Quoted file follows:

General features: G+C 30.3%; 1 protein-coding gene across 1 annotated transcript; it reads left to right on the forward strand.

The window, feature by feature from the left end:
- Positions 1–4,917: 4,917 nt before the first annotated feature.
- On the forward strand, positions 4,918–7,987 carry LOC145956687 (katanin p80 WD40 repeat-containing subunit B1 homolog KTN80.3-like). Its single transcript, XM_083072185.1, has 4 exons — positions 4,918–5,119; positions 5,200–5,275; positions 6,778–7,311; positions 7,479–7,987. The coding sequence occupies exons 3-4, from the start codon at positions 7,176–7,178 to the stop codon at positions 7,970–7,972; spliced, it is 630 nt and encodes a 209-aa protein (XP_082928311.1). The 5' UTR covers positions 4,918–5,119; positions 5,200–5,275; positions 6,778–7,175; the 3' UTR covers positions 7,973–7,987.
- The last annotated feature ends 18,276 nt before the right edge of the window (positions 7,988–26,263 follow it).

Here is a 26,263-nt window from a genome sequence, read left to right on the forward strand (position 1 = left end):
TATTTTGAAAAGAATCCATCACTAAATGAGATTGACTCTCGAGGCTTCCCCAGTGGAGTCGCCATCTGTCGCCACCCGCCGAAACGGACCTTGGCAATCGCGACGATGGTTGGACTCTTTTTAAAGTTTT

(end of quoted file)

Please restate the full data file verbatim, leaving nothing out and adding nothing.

General features: G+C 30.3%; 1 protein-coding gene across 1 annotated transcript; it reads left to right on the forward strand.

The window, feature by feature from the left end:
- Positions 1–4,917: 4,917 nt before the first annotated feature.
- On the forward strand, positions 4,918–7,987 carry LOC145956687 (katanin p80 WD40 repeat-containing subunit B1 homolog KTN80.3-like). Its single transcript, XM_083072185.1, has 4 exons — positions 4,918–5,119; positions 5,200–5,275; positions 6,778–7,311; positions 7,479–7,987. The coding sequence occupies exons 3-4, from the start codon at positions 7,176–7,178 to the stop codon at positions 7,970–7,972; spliced, it is 630 nt and encodes a 209-aa protein (XP_082928311.1). The 5' UTR covers positions 4,918–5,119; positions 5,200–5,275; positions 6,778–7,175; the 3' UTR covers positions 7,973–7,987.
- The last annotated feature ends 18,276 nt before the right edge of the window (positions 7,988–26,263 follow it).

Here is a 26,263-nt window from a genome sequence, read left to right on the forward strand (position 1 = left end):
TATTTTGAAAAGAATCCATCACTAAATGAGATTGACTCTCGAGGCTTCCCCAGTGGAGTCGCCATCTGTCGCCACCCGCCGAAACGGACCTTGGCAATCGCGACGATGGTTGGACTCTTTTTAAAGTTTT